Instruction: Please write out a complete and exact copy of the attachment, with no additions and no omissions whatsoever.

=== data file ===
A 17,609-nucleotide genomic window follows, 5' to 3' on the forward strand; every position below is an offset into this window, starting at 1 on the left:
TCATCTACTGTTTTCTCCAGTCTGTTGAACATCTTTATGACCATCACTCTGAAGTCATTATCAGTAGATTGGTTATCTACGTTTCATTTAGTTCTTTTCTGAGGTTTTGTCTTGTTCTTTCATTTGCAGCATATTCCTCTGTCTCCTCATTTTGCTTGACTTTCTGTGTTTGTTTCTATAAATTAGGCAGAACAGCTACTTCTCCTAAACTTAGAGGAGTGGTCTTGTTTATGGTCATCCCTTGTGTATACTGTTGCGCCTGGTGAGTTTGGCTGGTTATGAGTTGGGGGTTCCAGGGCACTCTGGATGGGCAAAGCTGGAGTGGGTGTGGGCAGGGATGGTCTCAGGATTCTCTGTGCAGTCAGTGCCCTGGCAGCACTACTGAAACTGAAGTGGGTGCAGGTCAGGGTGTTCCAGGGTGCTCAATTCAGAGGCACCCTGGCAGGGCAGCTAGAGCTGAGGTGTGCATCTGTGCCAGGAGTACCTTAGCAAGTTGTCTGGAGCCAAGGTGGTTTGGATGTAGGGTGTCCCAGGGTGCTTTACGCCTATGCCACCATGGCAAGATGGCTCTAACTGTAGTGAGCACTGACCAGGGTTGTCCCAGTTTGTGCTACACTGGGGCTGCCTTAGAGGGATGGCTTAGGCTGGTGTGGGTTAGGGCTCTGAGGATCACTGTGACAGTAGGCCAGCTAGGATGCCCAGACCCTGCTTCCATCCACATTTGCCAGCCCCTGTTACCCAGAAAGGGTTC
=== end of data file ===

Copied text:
A 17,609-nucleotide genomic window follows, 5' to 3' on the forward strand; every position below is an offset into this window, starting at 1 on the left:
TCATCTACTGTTTTCTCCAGTCTGTTGAACATCTTTATGACCATCACTCTGAAGTCATTATCAGTAGATTGGTTATCTACGTTTCATTTAGTTCTTTTCTGAGGTTTTGTCTTGTTCTTTCATTTGCAGCATATTCCTCTGTCTCCTCATTTTGCTTGACTTTCTGTGTTTGTTTCTATAAATTAGGCAGAACAGCTACTTCTCCTAAACTTAGAGGAGTGGTCTTGTTTATGGTCATCCCTTGTGTATACTGTTGCGCCTGGTGAGTTTGGCTGGTTATGAGTTGGGGGTTCCAGGGCACTCTGGATGGGCAAAGCTGGAGTGGGTGTGGGCAGGGATGGTCTCAGGATTCTCTGTGCAGTCAGTGCCCTGGCAGCACTACTGAAACTGAAGTGGGTGCAGGTCAGGGTGTTCCAGGGTGCTCAATTCAGAGGCACCCTGGCAGGGCAGCTAGAGCTGAGGTGTGCATCTGTGCCAGGAGTACCTTAGCAAGTTGTCTGGAGCCAAGGTGGTTTGGATGTAGGGTGTCCCAGGGTGCTTTACGCCTATGCCACCATGGCAAGATGGCTCTAACTGTAGTGAGCACTGACCAGGGTTGTCCCAGTTTGTGCTACACTGGGGCTGCCTTAGAGGGATGGCTTAGGCTGGTGTGGGTTAGGGCTCTGAGGATCACTGTGACAGTAGGCCAGCTAGGATGCCCAGACCCTGCTTCCATCCACATTTGCCAGCCCCTGTTACCCAGAAAGGGTTC